Many Indians hope the missteps leading up to the India Commonwealth Games, which begin in Delhi Sunday, will add momentum to efforts to reform governance.
A bright, young sports medicine doctor, Rajat Chauhan moved his family from London back to India four years ago so he could help his nation prepare for next week’s Commonwealth Games. But since then he has grown so disillusioned because of the missteps leading up to the games that he plans to take a vacation out of Delhi while it hosts the event.
“The problems [start] once the public sector enters in in any way,” says Dr. Chauhan. “Here, the culture of politics is so bad. It’s just about making money here, and if they are not corrupt, they are simply incompetent.”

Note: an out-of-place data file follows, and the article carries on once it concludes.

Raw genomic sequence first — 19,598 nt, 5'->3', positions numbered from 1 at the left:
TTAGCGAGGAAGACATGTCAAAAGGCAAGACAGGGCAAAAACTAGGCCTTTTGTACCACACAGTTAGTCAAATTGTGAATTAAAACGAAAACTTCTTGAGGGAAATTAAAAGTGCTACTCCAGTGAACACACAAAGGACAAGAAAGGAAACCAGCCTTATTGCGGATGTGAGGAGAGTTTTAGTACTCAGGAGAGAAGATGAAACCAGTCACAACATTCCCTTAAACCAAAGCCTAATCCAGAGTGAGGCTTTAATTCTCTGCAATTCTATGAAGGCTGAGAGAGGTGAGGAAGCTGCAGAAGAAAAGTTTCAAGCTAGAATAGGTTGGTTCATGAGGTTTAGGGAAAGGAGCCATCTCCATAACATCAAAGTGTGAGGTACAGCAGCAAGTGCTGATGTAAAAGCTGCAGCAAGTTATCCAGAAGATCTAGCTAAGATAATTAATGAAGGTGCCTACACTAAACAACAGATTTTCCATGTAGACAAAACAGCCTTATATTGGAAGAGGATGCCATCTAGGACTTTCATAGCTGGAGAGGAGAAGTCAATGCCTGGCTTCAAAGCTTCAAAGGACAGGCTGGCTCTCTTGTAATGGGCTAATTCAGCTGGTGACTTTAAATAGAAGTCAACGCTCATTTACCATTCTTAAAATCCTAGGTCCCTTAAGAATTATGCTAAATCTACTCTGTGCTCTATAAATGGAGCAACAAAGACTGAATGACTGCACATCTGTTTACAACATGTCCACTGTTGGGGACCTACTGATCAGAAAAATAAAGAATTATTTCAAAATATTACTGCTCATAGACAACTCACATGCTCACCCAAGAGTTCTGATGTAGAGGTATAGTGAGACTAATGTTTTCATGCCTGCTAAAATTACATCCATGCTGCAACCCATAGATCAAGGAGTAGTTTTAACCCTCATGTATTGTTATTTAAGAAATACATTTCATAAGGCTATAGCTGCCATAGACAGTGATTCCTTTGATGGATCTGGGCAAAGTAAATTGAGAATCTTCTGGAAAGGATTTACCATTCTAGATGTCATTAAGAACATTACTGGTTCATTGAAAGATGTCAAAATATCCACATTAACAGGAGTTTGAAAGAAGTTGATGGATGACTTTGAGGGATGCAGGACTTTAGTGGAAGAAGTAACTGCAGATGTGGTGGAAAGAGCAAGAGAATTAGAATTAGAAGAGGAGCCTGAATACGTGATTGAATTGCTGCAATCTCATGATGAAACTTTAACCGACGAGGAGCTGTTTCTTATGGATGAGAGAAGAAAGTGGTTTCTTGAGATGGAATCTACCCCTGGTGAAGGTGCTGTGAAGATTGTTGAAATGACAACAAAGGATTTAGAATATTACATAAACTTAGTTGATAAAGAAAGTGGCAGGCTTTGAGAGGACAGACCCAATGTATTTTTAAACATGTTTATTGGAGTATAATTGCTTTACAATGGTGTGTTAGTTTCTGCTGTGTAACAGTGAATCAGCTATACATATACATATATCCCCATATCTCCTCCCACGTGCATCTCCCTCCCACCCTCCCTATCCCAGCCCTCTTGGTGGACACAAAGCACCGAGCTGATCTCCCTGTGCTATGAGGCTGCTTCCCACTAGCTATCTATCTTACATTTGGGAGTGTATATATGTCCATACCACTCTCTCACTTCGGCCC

Like Chauhan, many Indian citizens are hopping mad over the problems that have marred preparations for the Games. They are supposed to showcase India as an emerging player on the international stage, but allegations of corruption among the organizers, missed deadlines, and shoddy construction of venues have sent a different message abroad.
Among the many embarrassments, so far: a collapsing footbridge, an athletes' village too filthy and incomplete to house early arrivals, and an audit that found safety tests at various sporting venues were fudged.
At home, the Games have highlighted a growing contradiction about modern India. Even as its companies compete aggressively in the global marketplace, the country’s public sector remains “third world,” with a creaking bureaucracy and crooked politicians.
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